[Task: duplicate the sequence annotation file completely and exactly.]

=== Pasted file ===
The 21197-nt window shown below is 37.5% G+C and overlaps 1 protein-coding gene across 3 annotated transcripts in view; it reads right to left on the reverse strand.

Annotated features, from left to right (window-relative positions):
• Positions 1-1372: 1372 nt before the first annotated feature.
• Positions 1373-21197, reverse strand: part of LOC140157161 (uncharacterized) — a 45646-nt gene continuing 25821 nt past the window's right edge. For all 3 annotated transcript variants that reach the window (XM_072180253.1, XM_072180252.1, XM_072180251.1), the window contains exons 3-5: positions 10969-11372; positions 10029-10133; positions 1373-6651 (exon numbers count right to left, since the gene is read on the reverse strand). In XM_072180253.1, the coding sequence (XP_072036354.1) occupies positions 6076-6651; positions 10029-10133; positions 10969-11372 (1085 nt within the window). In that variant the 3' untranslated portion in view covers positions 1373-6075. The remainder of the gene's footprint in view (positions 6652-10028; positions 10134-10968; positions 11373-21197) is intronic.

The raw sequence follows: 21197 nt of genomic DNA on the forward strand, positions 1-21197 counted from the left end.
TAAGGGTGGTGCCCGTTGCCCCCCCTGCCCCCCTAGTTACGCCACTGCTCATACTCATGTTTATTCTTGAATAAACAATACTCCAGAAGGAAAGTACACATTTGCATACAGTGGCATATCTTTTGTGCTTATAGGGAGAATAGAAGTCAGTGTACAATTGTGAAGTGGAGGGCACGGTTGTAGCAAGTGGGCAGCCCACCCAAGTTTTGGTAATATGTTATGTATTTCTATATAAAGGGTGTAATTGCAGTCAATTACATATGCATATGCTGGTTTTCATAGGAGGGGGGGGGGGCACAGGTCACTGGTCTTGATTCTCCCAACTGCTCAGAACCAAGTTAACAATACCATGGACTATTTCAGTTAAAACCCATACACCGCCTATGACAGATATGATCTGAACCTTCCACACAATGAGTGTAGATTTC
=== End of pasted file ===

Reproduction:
The 21197-nt window shown below is 37.5% G+C and overlaps 1 protein-coding gene across 3 annotated transcripts in view; it reads right to left on the reverse strand.

Annotated features, from left to right (window-relative positions):
• Positions 1-1372: 1372 nt before the first annotated feature.
• Positions 1373-21197, reverse strand: part of LOC140157161 (uncharacterized) — a 45646-nt gene continuing 25821 nt past the window's right edge. For all 3 annotated transcript variants that reach the window (XM_072180253.1, XM_072180252.1, XM_072180251.1), the window contains exons 3-5: positions 10969-11372; positions 10029-10133; positions 1373-6651 (exon numbers count right to left, since the gene is read on the reverse strand). In XM_072180253.1, the coding sequence (XP_072036354.1) occupies positions 6076-6651; positions 10029-10133; positions 10969-11372 (1085 nt within the window). In that variant the 3' untranslated portion in view covers positions 1373-6075. The remainder of the gene's footprint in view (positions 6652-10028; positions 10134-10968; positions 11373-21197) is intronic.

The raw sequence follows: 21197 nt of genomic DNA on the forward strand, positions 1-21197 counted from the left end.
TAAGGGTGGTGCCCGTTGCCCCCCCTGCCCCCCTAGTTACGCCACTGCTCATACTCATGTTTATTCTTGAATAAACAATACTCCAGAAGGAAAGTACACATTTGCATACAGTGGCATATCTTTTGTGCTTATAGGGAGAATAGAAGTCAGTGTACAATTGTGAAGTGGAGGGCACGGTTGTAGCAAGTGGGCAGCCCACCCAAGTTTTGGTAATATGTTATGTATTTCTATATAAAGGGTGTAATTGCAGTCAATTACATATGCATATGCTGGTTTTCATAGGAGGGGGGGGGGGCACAGGTCACTGGTCTTGATTCTCCCAACTGCTCAGAACCAAGTTAACAATACCATGGACTATTTCAGTTAAAACCCATACACCGCCTATGACAGATATGATCTGAACCTTCCACACAATGAGTGTAGATTTC